RECOMMENDED READING: Hakim Bey: Repopulating the Temporary Autonomous Zone by Simon Sellars

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The TAZ may have remained a fringe work if it wasn’t for “cyberculture,” which proved among the more resilient memes in alternative art and culture from the mid-1980s to the mid-1990s. The original electronic networks that became the prototype for today’s commercial Internet were developed in the 1980s, a development of the first interconnected computer channels produced in the 1960s for US military purposes. As François Cusset summarizes: “These networks embodied, for some, a space for resistance, a social dead zone, a territory that was still imperceptible, in whose shelter they could build a new community and undermine the ruling powers … the first groups of hackers emerged [forming] in Bruce Sterling’s words, a veritable ‘digital underground’.” In cyberculture’s incandescent popcult moment, the gritty noir futures of cyberpunk science fiction, built upon the template forged by the ascending reputations of novelists William Gibson and Sterling, and extrapolated from present-day technological developments, were cited as metaphoric portrayals of a real world in thrall to the nascent Internet and to the implications for mediated life it held. Cyberphile magazines like Mondo 2000 (and later, Wired and 21C) spliced cyberpunk attitude with digital culture’s bleeding edge, carrying advertisements for dialup modems, CD ROMs and pixel-art software in between articles and interviews exploring every facet of cyberculture: From body modification to the emergent politics of the net, from new strains of cyberpunk fiction and rave music to the “bumper sticker libertarianism” leaking from cyberculture’s startling new cachet.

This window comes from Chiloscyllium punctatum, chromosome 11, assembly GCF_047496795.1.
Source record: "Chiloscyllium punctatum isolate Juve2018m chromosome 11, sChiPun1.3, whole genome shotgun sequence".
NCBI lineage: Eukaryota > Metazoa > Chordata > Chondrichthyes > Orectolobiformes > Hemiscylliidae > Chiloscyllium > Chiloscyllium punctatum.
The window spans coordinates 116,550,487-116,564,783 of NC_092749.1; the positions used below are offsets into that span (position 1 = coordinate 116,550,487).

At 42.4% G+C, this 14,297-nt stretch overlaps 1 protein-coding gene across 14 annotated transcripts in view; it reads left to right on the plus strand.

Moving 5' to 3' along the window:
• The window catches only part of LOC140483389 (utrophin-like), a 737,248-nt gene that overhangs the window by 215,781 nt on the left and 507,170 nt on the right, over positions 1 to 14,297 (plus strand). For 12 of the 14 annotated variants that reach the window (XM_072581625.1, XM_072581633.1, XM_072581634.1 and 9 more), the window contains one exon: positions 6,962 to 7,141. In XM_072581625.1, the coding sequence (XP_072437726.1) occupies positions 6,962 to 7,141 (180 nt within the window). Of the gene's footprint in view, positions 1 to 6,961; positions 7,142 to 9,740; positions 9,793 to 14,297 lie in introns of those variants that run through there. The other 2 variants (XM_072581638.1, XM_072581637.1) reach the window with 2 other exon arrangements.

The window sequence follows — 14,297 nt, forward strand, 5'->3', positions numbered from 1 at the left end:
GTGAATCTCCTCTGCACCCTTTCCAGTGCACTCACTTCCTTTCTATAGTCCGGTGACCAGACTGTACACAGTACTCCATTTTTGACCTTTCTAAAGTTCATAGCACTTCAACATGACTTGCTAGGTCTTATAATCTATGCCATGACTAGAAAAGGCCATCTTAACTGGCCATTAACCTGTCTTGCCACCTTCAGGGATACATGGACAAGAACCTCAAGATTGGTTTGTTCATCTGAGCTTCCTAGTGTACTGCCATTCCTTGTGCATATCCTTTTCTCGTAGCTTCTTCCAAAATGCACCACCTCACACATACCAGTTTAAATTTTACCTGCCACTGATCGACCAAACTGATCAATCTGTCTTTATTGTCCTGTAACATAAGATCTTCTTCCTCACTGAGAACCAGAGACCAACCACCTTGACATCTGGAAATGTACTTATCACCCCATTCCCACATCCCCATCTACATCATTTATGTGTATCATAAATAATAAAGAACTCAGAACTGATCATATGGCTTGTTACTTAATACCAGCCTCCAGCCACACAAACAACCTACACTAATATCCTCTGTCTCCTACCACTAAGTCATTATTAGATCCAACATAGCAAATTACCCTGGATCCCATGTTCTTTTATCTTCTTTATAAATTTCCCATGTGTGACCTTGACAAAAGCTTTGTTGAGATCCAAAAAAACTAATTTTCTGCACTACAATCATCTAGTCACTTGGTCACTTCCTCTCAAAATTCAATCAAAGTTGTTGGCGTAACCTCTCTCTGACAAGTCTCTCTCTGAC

Fermented within this heady “frontier” atmosphere, manifestos were abundant. John Perry Barlow of the Electronic Frontier Foundation drew up a Declaration for the Independence of Cyberspace, demanding that the net – “the new home of Mind” – be forever self-governing, forever free from corporate and governmental restriction. Douglas Rushkoff produced a book-length vérité document of “life in the trenches of cyberspace” (or “Cyberia”), where “cyberians” “believe the age upon us now might take the form of a categorical upscaling of the human experience onto uncharted, hyperdimensional turf … Whether or not we are destined for a wholesale leap into the next dimension, there are many people who believe that history as we know it is coming to a close.” But with its call to “dowse” for potential freezones within the globalised economy, couched within an explicit terminology that drew upon Sterling’s work and the jargon surrounding the “Web” and the “net,” the TAZ quickly became the clarion call. “Bey,” the so-called “anarchist Sufi,” seemed to deliver precisely the kind of liberated mind state that Barlow had so dramatically hoped would be delivered, and that Rushkoff had so eagerly tried to imagine. Effectively, the TAZ became a blueprint for a full-scale ecology that could be inhabited by true believers

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